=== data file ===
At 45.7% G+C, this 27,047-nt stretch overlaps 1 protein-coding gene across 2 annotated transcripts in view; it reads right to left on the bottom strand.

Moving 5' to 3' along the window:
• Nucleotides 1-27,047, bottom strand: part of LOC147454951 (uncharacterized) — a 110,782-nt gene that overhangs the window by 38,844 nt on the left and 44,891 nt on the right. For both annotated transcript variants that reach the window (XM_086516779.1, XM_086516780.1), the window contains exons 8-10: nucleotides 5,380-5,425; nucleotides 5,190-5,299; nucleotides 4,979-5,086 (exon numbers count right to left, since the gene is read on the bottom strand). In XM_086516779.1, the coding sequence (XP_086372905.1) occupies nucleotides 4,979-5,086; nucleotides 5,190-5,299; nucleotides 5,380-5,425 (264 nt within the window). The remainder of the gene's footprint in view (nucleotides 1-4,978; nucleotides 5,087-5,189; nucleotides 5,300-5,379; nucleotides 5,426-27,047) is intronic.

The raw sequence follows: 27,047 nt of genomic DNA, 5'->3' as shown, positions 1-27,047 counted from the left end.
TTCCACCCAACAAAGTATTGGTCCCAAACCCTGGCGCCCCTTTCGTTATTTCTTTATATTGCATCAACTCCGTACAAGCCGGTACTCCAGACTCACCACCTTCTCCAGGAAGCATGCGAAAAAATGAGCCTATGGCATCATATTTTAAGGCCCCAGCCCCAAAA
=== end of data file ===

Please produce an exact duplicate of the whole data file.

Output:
At 45.7% G+C, this 27,047-nt stretch overlaps 1 protein-coding gene across 2 annotated transcripts in view; it reads right to left on the bottom strand.

Moving 5' to 3' along the window:
• Nucleotides 1-27,047, bottom strand: part of LOC147454951 (uncharacterized) — a 110,782-nt gene that overhangs the window by 38,844 nt on the left and 44,891 nt on the right. For both annotated transcript variants that reach the window (XM_086516779.1, XM_086516780.1), the window contains exons 8-10: nucleotides 5,380-5,425; nucleotides 5,190-5,299; nucleotides 4,979-5,086 (exon numbers count right to left, since the gene is read on the bottom strand). In XM_086516779.1, the coding sequence (XP_086372905.1) occupies nucleotides 4,979-5,086; nucleotides 5,190-5,299; nucleotides 5,380-5,425 (264 nt within the window). The remainder of the gene's footprint in view (nucleotides 1-4,978; nucleotides 5,087-5,189; nucleotides 5,300-5,379; nucleotides 5,426-27,047) is intronic.

The raw sequence follows: 27,047 nt of genomic DNA, 5'->3' as shown, positions 1-27,047 counted from the left end.
TTCCACCCAACAAAGTATTGGTCCCAAACCCTGGCGCCCCTTTCGTTATTTCTTTATATTGCATCAACTCCGTACAAGCCGGTACTCCAGACTCACCACCTTCTCCAGGAAGCATGCGAAAAAATGAGCCTATGGCATCATATTTTAAGGCCCCAGCCCCAAAA